Black Mountain: IV Review

todayMay 14, 2016 21

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By Ryan Lacerda
Music Journalist

IVArtist: Black Mountain
Album: IV
Label: Jagjaguwar
Release Date: April 1, 2016

Vancouver based band Black Mountain confidently claims their newest album, IV, is their “strongest material to date.” IV’s experimental return and artistic reach has been positively welcomed by classic fans and was probably necessary to re­-engage their true fan­ base following their poppier and less experimental Wilderness Heart (2010.)

In stark contrast to their soft punk introductory track “The Hair Song” on Wilderness Heart, “Mothers of the Sun” ignites in just 14 seconds with a heavy Sabbath-meets­-Muse-­and -Queens-of­-The­-Stone­-Age guitar riff. The heaviness is just a bluffing tease though, as it disappears quickly for a minute­-long slow, ambient build-up. Jeremy Schmidt’s celestial synthesizer beautifully enchants the song with a Lord-­of-­the­-Rings ­forest­-like Celtic tune before dropping off for more build-­up. Finally, the introductory guitar riff comes back to flaunt its deck and drives the song back to super jam­ status. Four minutes in, a superb ripping guitar solo is the icing on the cake. Lead guitarist and vocalist, Stephen McBean, is noticeably influenced by Eddie Hazel from Funkadelic and constructs a piercing, jiving solo with pentatonic and minor pentatonic scales covered in wah pedal effects, other acid rock touches and the bass turned up on the pick­up.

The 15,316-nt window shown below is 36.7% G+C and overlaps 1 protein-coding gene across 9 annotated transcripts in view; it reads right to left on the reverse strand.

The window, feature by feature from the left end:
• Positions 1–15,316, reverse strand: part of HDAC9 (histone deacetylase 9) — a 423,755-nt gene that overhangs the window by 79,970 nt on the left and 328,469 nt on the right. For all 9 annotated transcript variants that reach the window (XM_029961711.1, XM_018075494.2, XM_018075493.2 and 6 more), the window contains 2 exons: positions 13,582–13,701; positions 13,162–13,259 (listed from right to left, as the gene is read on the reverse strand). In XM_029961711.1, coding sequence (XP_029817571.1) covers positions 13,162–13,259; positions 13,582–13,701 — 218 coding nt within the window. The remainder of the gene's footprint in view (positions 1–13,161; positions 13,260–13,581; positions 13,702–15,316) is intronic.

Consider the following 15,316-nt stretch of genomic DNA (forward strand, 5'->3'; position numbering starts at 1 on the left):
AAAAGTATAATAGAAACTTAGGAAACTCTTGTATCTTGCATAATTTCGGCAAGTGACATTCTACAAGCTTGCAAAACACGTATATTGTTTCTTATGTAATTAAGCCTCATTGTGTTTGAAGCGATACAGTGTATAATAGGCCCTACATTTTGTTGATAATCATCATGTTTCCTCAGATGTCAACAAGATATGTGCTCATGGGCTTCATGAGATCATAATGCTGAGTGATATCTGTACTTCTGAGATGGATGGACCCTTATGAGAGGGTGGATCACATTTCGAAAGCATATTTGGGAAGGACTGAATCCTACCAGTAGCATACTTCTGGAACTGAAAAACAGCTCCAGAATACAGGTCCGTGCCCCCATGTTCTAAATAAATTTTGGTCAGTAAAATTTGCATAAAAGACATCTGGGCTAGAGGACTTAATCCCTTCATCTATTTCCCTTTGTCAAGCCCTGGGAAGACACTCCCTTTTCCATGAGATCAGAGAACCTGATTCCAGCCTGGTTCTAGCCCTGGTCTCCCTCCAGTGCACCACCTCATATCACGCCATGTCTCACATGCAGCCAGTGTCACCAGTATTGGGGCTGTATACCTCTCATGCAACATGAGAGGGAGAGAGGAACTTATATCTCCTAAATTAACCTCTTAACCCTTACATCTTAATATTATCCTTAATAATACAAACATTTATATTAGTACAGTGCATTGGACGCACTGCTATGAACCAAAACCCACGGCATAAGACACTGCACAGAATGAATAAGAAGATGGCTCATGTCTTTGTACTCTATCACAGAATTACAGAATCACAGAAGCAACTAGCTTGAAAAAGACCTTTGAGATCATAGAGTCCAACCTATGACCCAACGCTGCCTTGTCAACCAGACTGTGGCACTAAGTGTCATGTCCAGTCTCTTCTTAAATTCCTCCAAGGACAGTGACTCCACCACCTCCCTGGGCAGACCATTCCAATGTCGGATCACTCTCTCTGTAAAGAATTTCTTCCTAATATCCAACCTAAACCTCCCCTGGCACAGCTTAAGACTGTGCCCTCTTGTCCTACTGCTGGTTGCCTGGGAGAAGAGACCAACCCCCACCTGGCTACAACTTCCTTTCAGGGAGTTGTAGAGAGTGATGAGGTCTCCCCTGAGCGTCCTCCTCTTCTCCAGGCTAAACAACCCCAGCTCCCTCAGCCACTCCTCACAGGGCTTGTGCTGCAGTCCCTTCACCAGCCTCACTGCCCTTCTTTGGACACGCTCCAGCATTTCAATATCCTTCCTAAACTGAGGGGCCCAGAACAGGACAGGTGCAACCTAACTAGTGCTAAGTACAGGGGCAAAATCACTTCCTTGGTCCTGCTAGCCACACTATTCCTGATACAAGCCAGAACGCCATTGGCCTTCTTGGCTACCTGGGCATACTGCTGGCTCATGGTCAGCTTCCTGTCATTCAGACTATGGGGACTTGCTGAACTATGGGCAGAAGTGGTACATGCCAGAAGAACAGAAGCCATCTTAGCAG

Possibly alluding to prophetic Pink Floyd’s early Saucerful of Secrets, “Florian Saucer Attack” is a flood of interstellar boogie. Female lead vocalist Amber Webb’s tremulous alto and rock­punk tonality strikes a mix of Grace Slick from Jefferson Airplane, Florence Welch from Florence the Machine and Stevie Nicks from Fleetwood Mac, blended into one distinctive voice. Jeremy Schmidt balances his trippy synths with McBean’s bombastic guitar. This song is faster tempo and drummer Joshua Wells’s beats make it great for thrashing around and spilling half of your overpriced drink on other audience members’ shoes. Two minutes in and a celestial synth line makes me feel like I’m riding a rollercoaster in a futuristic space park.

The next song is a solid testament that proves how classic rock can fuse with modern rock and still sound novel and soulful. “Defector” begins with an ascending minor key synth lead which harmonizes with a descending synth line which throws off your prediction of the next note. The synth melts into both singers singing together in delicious harmony. In fact, I can’t say I’ve heard another band nail this sort of mix in such a refreshing way. An exciting guitar riff invites the beginning synth piece back and the two instruments jam along with a perfect slow­-drum beat into a musical journey. Although starting with an electrical arcade-­like synth lead, “You Can Dream” quickly becomes boring and bleak. The guitar melody a minute in also disappoints. This song focuses on the lyrics which are more clear than in any other song due to less volume on background instruments in the mix. It starts to take off for a bit before being grounded again by the same non­-impressing vocals and drab lyrics, “You can dream/You can dream/You can dream/Come on by the dream/You can dream/Dream dream dream/Come on by the dream.”